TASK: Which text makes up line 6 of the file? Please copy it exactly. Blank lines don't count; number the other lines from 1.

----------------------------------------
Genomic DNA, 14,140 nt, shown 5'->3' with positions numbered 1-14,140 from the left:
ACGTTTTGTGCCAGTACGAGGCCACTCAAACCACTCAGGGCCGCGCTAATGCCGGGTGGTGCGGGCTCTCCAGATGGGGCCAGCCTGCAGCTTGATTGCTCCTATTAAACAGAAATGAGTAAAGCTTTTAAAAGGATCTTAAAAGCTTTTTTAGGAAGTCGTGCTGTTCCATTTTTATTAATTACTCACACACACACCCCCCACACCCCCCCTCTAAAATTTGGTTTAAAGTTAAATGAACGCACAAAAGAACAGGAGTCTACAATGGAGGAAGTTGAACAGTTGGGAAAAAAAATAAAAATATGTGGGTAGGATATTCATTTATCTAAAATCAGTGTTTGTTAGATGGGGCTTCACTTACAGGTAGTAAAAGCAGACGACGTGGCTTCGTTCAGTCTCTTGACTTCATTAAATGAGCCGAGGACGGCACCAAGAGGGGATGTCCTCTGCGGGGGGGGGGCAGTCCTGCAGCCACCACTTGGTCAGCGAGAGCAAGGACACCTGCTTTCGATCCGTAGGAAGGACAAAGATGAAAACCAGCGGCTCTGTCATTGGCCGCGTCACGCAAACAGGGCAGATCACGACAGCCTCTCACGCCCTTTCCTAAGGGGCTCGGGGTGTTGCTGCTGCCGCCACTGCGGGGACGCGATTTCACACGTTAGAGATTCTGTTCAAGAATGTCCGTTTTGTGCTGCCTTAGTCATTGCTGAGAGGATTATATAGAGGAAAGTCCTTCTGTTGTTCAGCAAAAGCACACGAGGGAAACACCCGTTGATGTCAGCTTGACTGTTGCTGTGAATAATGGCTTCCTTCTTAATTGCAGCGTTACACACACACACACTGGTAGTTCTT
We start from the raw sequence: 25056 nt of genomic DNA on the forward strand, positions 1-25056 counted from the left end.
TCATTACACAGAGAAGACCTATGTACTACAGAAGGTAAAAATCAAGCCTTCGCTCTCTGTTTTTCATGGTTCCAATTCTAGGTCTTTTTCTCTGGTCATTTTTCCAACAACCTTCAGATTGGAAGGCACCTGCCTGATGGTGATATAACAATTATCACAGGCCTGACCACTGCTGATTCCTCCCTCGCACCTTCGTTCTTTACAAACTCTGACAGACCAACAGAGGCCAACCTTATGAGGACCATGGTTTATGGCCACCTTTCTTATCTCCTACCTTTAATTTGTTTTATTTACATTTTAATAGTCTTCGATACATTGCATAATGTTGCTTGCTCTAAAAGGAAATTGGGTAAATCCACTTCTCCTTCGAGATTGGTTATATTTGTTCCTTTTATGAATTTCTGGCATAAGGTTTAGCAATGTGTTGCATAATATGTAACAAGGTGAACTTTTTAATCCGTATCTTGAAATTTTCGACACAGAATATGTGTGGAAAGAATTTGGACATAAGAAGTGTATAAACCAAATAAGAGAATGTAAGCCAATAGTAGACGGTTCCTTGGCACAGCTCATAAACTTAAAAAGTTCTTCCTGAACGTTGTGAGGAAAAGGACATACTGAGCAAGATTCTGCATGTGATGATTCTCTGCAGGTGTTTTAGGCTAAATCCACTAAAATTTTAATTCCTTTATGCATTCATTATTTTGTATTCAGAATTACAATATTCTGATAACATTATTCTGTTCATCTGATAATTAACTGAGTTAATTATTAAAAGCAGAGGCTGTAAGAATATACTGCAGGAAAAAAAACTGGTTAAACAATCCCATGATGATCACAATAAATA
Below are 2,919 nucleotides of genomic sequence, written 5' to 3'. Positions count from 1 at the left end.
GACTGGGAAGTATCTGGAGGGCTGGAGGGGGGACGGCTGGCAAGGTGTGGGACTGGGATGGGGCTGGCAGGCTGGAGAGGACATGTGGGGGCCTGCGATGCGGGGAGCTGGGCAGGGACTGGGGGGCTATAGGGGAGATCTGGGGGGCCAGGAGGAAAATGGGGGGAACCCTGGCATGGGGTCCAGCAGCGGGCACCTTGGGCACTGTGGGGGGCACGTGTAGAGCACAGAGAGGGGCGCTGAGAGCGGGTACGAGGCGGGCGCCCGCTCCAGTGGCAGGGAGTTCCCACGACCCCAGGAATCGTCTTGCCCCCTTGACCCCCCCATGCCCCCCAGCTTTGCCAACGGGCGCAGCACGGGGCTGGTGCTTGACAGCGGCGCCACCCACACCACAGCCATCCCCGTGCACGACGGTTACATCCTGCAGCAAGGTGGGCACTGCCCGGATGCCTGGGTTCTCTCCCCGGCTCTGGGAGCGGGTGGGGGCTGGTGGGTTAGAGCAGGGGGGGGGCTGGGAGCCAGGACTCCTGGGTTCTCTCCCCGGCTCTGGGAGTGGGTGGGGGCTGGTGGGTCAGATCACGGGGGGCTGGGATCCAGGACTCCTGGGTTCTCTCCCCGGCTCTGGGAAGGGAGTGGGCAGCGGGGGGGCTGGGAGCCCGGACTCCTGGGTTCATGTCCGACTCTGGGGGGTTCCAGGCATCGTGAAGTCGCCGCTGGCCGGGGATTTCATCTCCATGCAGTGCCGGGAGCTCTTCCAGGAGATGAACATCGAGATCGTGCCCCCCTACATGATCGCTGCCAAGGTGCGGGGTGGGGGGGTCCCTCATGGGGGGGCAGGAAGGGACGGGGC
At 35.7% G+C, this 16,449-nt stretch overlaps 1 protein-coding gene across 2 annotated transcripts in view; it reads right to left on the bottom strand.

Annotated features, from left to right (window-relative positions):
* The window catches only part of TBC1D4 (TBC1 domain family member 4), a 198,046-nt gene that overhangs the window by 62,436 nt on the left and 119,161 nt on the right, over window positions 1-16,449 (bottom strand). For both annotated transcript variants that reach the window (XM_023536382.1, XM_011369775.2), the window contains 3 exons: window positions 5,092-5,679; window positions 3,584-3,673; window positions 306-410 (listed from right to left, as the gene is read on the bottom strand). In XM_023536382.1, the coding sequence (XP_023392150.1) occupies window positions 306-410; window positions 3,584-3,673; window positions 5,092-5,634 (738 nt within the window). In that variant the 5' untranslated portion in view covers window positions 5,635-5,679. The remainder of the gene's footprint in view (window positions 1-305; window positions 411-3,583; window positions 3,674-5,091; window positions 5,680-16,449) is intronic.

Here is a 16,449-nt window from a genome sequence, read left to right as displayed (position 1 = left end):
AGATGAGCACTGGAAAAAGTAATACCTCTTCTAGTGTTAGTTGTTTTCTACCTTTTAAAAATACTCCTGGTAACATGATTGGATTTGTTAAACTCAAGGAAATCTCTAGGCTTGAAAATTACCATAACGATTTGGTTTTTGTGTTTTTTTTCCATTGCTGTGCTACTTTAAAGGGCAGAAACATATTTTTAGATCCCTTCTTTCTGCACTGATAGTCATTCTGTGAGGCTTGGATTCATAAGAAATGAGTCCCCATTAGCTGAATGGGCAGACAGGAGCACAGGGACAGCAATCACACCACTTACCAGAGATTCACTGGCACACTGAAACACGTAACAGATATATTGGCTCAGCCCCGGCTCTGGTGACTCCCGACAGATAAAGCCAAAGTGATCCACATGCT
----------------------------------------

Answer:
GACTGGGAAGTATCTGGAGGGCTGGAGGGGGGACGGCTGGCAAGGTGTGGGACTGGGATGGGGCTGGCAGGCTGGAGAGGACATGTGGGGGCCTGCGATGCGGGGAGCTGGGCAGGGACTGGGGGGCTATAGGGGAGATCTGGGGGGCCAGGAGGAAAATGGGGGGAACCCTGGCATGGGGTCCAGCAGCGGGCACCTTGGGCACTGTGGGGGGCACGTGTAGAGCACAGAGAGGGGCGCTGAGAGCGGGTACGAGGCGGGCGCCCGCTCCAGTGGCAGGGAGTTCCCACGACCCCAGGAATCGTCTTGCCCCCTTGACCCCCCCATGCCCCCCAGCTTTGCCAACGGGCGCAGCACGGGGCTGGTGCTTGACAGCGGCGCCACCCACACCACAGCCATCCCCGTGCACGACGGTTACATCCTGCAGCAAGGTGGGCACTGCCCGGATGCCTGGGTTCTCTCCCCGGCTCTGGGAGCGGGTGGGGGCTGGTGGGTTAGAGCAGGGGGGGGGCTGGGAGCCAGGACTCCTGGGTTCTCTCCCCGGCTCTGGGAGTGGGTGGGGGCTGGTGGGTCAGATCACGGGGGGCTGGGATCCAGGACTCCTGGGTTCTCTCCCCGGCTCTGGGAAGGGAGTGGGCAGCGGGGGGGCTGGGAGCCCGGACTCCTGGGTTCATGTCCGACTCTGGGGGGTTCCAGGCATCGTGAAGTCGCCGCTGGCCGGGGATTTCATCTCCATGCAGTGCCGGGAGCTCTTCCAGGAGATGAACATCGAGATCGTGCCCCCCTACATGATCGCTGCCAAGGTGCGGGGTGGGGGGGTCCCTCATGGGGGGGCAGGAAGGGACGGGGC